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[256] of artillery. The screams of the shells drowned the hiss of the bullets; coming from three different directions, and bursting between the two lines formed at right angles — a disposition we were compelled to adopt in order to confront both assailants — the air seemed filled with metal, and the ground was torn and ploughed into furrows. Only some twenty-five men were killed, and about eighty wounded. The open, skirmish line formation, which our system of tactics prescribed, saved us from heavier loss.

The odds were too overwhelming and too apparent for the contest to have lasted long, even had the men been in better fighting condition. After sustaining the attack for little more than half an hour, we began to retreat, at first in good order. The upper end of the valley was filled with wagons and ambulances, whose wounded and terror-stricken occupants urged the scared horses to headlong flight. Often they became locked together, and were hurled over as if by an earthquake. Occasionally a solid shot, or unexploded shell would strike one, and dash it into splinters. As the retreating battalions neared the point of exit, and discovered that-only two narrow roads afforded avenues of escape, they broke ranks and rushed for them. Both were instantly blocked. The remaining section of artillery was tumbled into a ravine, during this mad swirl, as if the guns had been as light as feathers. The gunboats raked the roads with grape, and the Seventh and Eighth Michigan Cavalry dashed into the mass of fugitives. In a moment the panic was complete, and the disaster irretrievable.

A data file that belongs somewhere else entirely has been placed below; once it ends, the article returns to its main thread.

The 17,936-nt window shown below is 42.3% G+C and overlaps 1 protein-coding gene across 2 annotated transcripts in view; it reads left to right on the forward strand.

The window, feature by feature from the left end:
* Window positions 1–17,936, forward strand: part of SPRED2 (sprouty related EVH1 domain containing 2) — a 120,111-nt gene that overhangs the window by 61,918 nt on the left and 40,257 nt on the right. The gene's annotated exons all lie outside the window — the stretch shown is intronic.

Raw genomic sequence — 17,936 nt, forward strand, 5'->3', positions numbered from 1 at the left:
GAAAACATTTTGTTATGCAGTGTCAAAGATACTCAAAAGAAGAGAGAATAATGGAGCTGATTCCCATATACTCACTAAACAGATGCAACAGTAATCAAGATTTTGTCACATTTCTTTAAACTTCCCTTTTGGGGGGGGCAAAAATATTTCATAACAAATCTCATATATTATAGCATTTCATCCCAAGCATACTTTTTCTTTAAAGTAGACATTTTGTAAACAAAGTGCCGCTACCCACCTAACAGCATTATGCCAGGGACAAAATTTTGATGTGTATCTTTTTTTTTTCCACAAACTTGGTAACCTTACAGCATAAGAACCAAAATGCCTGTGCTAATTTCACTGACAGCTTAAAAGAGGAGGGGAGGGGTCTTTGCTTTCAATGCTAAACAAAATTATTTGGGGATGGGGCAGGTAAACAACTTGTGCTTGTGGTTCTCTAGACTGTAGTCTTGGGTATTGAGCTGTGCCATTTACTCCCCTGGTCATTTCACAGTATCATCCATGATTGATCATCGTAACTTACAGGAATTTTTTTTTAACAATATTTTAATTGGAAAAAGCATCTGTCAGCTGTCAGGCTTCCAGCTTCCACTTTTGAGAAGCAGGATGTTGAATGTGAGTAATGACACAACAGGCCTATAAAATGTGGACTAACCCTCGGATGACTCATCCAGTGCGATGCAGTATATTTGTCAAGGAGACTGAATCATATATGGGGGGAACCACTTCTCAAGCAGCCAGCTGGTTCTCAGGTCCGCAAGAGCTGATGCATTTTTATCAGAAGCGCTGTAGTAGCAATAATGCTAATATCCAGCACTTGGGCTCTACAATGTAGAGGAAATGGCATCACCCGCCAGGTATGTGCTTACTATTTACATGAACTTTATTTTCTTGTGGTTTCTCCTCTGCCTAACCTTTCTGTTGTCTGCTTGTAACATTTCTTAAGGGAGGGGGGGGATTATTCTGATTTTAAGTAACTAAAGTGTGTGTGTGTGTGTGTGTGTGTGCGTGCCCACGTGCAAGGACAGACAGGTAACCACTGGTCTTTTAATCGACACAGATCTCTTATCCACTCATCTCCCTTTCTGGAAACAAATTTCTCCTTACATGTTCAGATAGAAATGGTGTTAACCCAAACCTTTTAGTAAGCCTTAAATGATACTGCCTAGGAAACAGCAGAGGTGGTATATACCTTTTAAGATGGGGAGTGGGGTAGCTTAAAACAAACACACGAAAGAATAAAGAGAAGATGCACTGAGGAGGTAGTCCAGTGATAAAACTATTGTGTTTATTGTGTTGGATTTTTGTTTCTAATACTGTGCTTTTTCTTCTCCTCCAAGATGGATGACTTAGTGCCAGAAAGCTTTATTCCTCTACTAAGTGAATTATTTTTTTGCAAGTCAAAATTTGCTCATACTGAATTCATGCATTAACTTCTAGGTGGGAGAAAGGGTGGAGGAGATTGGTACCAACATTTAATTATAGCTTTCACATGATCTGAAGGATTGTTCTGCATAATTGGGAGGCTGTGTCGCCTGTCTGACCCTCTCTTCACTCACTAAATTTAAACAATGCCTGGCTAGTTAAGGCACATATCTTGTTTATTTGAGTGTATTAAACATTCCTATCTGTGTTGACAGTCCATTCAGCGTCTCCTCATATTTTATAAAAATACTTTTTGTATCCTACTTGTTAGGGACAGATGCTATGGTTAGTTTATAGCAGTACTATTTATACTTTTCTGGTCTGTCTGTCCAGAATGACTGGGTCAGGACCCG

Between seven and eight hundred of the command were captured on this field. Some three hundred swam the river at a point twenty miles above. Several were drowned in the attempt to do so. General Morgan succeeded in withdrawing about a thousand men from the fight, and effected their reorganization, although closely pursued and continually attacked by cavalry. This was a last effort, gallant but unavailing. Fresh thousands met him everywhere. He was baffled at every point, and, finally, about a week later, surrounded and obliged to surrender.

Thus ended a raid which, in boldness of conception and purpose, vigor and skill of execution, and importance of object, has no equal in the history of such enterprises. The soldier who carefully studies it will pronounce that its failure was not disgraceful, and that even success could have furnished no stronger proof, than did its conduct, of the genius and nerve of its author.

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John H. Morgan (1)
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